During SPS burns, the astronauts would stabilize the manipulator so that acceleration would not damage it by commanding it to grip a handle installed on the SM near the base of the CSM’s conical Command Module (CM). Johnson had by this time apparently dropped the concept of an all-purpose human hand-like “end effector” for the manipulator; he informed Cohen that the end effector design was “undetermined.”

The Shuttle manipulator demonstration would take place after CSM-111 had undocked from the Soviet Soyuz spacecraft and moved away to perform independent maneuvers and experiments. The astronauts in the CSM would first use a TV camera mounted on the arm’s wrist to inspect the CSM and DM, then would use the end effector to manipulate “some device” on the DM. They would then command the end effector to grip a handle on the DM, undock the DM from the CSM, and use the manipulator to redock the DM to the CSM. Finally, they would undock the DM and repeatedly capture it with the manipulator.

A single manipulator arm grips the Docking Module used to link the Apollo and Soyuz spacecraft in Earth orbit. Image: NASA/Caldwell Johnson.

Johnson estimated that new hardware for the Shuttle manipulator demonstration would add 168 pounds to the CM and 553 pounds to the SM. He expected that concept studies and pre-design would be completed in January 1973. Detail design would commence in October 1972 and be completed by July 1, 1973, at which time CSM-111 would undergo modification for the manipulator demonstration.

Johnson envisioned that MSC would build two manipulators in house. The first, for testing and training, would be completed in January 1974. The flight unit would be completed in May 1974, tested and checked out by August 1974, and launched into orbit attached to CSM-111 in July 1975. Johnson optimistically placed the cost of the manipulator arm demonstration at just $25 million.

CSM-111, the last Apollo spacecraft to fly, reached Earth orbit on schedule on July 15, 1975. By then, Caldwell Johnson had retired from NASA. CSM-111 carried no manipulator arm; the tests Johnson had proposed had been judged to be unnecessary. That same month, the U.S. space agency, short on funds, invited Canada to build the Shuttle manipulator arm. The Remote Manipulator System – also called the Canadarm – first reached orbit on board the Space Shuttle Columbia during STS-2, the second flight of the Shuttle program, on November 12, 1981.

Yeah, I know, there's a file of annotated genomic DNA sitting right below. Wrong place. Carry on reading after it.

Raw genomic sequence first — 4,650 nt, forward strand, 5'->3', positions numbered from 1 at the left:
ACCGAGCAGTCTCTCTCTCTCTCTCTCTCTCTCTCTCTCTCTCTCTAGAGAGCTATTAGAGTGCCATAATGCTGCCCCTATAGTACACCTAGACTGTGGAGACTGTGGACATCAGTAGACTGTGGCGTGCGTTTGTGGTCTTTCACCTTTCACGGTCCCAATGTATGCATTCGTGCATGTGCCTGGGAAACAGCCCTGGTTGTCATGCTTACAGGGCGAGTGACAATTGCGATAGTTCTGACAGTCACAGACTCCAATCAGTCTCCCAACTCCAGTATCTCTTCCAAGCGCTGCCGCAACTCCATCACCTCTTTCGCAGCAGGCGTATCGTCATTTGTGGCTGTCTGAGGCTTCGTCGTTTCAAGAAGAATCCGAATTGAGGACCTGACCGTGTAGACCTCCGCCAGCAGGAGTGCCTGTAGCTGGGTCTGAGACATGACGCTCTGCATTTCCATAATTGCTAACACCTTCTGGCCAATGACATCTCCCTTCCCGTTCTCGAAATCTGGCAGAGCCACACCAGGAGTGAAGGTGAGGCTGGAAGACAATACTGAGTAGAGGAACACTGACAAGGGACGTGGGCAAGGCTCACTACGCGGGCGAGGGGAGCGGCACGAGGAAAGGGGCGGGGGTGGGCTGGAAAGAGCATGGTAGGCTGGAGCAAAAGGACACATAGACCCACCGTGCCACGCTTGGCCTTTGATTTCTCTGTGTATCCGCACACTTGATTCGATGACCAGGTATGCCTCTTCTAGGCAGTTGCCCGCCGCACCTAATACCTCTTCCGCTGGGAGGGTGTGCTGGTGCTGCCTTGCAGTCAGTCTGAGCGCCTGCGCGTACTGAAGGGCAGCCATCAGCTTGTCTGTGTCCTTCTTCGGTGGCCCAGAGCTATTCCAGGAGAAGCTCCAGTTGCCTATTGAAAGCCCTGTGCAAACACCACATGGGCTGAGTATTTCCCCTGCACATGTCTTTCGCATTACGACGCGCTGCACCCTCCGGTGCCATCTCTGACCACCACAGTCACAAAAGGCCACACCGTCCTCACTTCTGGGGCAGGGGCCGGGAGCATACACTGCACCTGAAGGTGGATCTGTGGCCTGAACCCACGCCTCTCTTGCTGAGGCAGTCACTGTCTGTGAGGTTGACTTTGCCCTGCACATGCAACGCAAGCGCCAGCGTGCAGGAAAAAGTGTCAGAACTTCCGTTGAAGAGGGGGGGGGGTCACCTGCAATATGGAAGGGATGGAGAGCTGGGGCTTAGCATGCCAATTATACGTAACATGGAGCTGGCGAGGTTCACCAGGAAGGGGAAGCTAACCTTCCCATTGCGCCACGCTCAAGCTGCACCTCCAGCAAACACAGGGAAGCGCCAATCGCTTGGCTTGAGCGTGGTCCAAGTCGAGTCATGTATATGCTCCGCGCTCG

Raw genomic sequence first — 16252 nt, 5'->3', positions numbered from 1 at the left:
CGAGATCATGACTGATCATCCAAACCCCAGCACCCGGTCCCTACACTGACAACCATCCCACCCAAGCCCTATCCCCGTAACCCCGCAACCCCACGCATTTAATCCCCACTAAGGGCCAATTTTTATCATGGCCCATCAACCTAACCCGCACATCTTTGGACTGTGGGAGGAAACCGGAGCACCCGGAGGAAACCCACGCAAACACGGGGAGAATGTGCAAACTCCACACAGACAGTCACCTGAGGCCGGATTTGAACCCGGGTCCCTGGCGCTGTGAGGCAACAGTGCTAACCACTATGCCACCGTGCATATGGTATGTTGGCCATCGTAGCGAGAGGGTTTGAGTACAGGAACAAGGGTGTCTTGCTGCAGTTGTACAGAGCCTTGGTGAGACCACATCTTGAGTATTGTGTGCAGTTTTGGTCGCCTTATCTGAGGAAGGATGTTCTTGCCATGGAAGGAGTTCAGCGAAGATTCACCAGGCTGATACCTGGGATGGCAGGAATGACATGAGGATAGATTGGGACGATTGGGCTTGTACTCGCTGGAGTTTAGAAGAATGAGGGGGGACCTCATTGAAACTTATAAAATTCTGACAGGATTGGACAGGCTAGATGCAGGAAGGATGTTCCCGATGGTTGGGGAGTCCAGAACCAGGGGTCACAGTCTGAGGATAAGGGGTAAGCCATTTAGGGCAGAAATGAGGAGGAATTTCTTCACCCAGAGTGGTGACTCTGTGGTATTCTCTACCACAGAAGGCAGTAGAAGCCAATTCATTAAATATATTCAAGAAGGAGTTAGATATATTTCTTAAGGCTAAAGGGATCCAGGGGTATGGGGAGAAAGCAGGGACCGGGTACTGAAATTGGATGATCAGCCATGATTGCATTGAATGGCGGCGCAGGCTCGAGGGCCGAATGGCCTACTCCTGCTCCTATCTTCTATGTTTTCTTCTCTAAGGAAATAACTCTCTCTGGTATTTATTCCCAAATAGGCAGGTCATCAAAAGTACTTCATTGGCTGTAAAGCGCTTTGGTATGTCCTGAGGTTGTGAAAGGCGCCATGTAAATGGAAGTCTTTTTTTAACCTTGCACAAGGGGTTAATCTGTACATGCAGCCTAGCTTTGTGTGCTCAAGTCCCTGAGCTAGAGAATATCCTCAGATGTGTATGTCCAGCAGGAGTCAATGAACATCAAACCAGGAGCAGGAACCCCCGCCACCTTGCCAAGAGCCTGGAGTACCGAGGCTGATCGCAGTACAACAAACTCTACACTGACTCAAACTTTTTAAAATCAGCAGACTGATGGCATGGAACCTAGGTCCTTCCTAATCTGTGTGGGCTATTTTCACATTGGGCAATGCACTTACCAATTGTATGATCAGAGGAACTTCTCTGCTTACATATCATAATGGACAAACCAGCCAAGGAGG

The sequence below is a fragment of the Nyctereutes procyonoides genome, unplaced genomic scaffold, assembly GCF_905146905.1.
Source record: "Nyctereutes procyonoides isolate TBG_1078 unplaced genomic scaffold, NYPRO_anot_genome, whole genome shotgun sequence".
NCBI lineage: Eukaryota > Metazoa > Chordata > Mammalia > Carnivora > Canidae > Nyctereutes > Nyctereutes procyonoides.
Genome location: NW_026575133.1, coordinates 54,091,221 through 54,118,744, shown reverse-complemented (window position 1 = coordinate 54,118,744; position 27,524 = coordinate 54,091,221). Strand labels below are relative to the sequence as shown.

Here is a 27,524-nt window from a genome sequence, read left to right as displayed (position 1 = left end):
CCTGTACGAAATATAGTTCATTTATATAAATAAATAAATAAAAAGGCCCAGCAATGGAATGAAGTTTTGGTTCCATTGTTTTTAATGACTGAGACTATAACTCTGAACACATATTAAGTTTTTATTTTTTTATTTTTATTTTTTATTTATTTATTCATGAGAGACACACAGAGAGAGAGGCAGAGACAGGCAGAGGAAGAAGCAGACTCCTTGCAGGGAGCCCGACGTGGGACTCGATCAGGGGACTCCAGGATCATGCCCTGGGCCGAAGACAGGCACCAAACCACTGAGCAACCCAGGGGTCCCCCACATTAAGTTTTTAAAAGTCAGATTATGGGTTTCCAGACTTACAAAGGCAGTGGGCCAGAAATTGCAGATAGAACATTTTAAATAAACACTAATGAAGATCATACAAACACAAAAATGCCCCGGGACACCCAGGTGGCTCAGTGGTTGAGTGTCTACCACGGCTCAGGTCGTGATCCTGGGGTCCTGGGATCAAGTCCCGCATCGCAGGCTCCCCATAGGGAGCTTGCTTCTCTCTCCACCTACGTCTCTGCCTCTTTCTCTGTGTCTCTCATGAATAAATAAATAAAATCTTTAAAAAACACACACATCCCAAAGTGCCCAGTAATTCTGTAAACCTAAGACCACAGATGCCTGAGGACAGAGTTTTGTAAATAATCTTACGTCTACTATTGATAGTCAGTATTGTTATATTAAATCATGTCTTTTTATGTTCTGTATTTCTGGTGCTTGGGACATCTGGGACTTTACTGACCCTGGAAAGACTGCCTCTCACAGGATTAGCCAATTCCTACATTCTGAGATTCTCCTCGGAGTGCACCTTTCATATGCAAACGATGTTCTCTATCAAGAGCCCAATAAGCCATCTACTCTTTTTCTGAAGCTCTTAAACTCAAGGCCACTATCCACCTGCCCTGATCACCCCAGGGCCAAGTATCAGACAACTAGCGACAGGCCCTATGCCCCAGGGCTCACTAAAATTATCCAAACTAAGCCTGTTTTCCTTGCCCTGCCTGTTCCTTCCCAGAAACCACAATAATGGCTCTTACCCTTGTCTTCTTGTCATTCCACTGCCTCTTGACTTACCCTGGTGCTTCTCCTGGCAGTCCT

Memorandum with attachment, EW/Chief, Spacecraft Design Division, to EA/Director of Engineering and Development, Flight Demonstration of Shuttle docking and cargo handling techniques and equipment using CSM/Saturn 1-B, NASA Manned Spacecraft Center, February 1, 1971.

Memorandum with attachment, EW/Chief, Spacecraft Design Division, to PA/Special Assistant to the Manager, Demonstration of Shuttle manipulators aboard CSM/Soyuz rendezvous and docking mission, NASA Manned Spacecraft Center, May 25, 1972.

Memorandum with attachment, EW/Chief, Spacecraft Design Division, to LA/Manager, Space Shuttle Program Office, Proposal to Demonstrate Shuttle-type Manipulator During Apollo/Soyuz Test Project, NASA Manned Spacecraft Center, June 28, 1972.

Source: www.wired.com, May, 2012.

See other early Space Teleoperators here.

See other early Lunar and Space Robots here.